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UPDATED: August 13, 2014 NO. 2 JANUARY 10, 2013
Bridging Cultures

At the 30th anniversary of the Translators Association of China last December, Guo Xiaoyong, Executive Vice President of CIPG, pointed out that the country lacks professional translators. By the end of 2011, only 27,000 out of 640,000 Chinese translators had passed the China Accreditation Test for Translators and Interpreters (CATTI). How can we solve this problem?

Translation is not easy. Not only are we moving from one language to another, but also from one culture to the next. Knowing different languages, as opposed to having a sound understanding of what lies behind each, is not adequate for translation purposes. Few people pay attention to this important detail.

To improve the quality of translation in China, we need to start training candidates at university. Presently there are 158 local institutions offering master programs in translation and interpretation alongside more than 40 providing majors to undergraduate students.

Laws are needed to regulate translation services and stop companies setting up shop with inadequate funds and unqualified translators. In daily life, you need a license to practice medicine and one to drive a car. When it comes to translation, professionals must also be licensed. CATTI is designed for such a purpose and should be enshrined in law to guide the market.

The lack of qualified translators can also be attributed to the fact that translation services are cheap in China. Domestic publishers pay flat fees of less than 100 yuan ($16) for translating 1,000 English words into Mandarin. This is why many people undertake translation as a second job only. However, things in Australia are different because translators there are paid according to accreditation granted by NAATI (National Accreditation Authority for Translators and Interpreters). More advanced translator accreditation means higher income.

In the past, students picked up foreign languages at university and translation experience via work practice. For example, in my early years as a translator, I turned to my senior colleagues, who suggested which dictionaries to consult when I came across certain problems. What I know now is based on what I gained from experience in the field. For example, when translating from Chinese to English, Hong Kong names should be spelled out according to their pronunciation in Cantonese, not in Mandarin. With more universities offering translation courses, students could potentially master the basics of translation quite easily.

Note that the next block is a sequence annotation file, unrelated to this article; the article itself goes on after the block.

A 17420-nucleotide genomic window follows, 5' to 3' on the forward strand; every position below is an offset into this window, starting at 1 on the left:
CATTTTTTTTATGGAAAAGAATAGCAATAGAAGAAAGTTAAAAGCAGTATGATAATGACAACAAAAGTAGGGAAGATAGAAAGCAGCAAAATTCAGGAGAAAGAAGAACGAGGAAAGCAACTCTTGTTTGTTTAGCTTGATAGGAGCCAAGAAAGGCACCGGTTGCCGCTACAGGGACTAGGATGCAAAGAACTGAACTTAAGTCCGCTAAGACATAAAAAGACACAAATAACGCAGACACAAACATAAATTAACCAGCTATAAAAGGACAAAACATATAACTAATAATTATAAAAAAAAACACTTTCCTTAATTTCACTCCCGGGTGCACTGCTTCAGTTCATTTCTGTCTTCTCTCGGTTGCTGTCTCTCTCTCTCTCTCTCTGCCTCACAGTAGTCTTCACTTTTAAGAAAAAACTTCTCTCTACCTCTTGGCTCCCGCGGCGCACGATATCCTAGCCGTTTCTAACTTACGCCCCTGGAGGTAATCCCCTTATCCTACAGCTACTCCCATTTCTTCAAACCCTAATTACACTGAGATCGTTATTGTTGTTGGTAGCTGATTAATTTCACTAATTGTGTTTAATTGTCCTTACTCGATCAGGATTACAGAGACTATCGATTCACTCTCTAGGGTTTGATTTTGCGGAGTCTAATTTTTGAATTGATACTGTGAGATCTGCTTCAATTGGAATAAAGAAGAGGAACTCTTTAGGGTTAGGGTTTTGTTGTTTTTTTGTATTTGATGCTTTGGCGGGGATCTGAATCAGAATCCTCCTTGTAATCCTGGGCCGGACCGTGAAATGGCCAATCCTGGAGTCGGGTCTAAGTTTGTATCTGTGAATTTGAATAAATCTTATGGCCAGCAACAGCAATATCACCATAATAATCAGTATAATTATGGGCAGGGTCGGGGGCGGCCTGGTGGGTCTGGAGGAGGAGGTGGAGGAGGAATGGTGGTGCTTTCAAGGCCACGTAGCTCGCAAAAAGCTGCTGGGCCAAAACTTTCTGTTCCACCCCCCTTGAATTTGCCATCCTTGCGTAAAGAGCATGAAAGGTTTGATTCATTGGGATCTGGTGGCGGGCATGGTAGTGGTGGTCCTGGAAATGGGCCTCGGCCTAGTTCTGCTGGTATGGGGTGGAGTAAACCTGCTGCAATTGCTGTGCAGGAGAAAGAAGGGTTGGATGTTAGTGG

What have you learned from your translation experience?

I love translation. It has broadened my horizons. Even though I majored in English at university, translation opened unforeseen new doors to me.

However, the more I translate, the more difficult I find the process. Not only is it a word-for-word switch, but a bridge between cultures. Mistakes do creep in if you're not careful. For example, in the late 1980s and early 90s, late Chinese leader Deng Xiaoping (1904-97) put forward a foreign policy using eight Chinese characters, translated as "hide our capabilities and bide our time." This meaning implies that China would temporarily feign weakness before staging a comeback, which has caused much misunderstanding. In fact, what Deng truly meant was that China should keep a low profile in the international arena. It was an improper translation that triggered worldwide anxiety.

Microsoft invented simultaneous interpretation software that can switch English into Chinese or the other way around almost as well as an interpreter. Do you think it is possible for software to replace translators?

Software can translate language in a specific field such as medicine, law or engineering. However, there is certain content it cannot handle properly. For example, literary works prove to be tough due to rich allusions. Interpreters are still hired at important international conferences because translation software can make serious mistakes and cause misunderstanding.

Email us at: liuyunyun@bjreview.com

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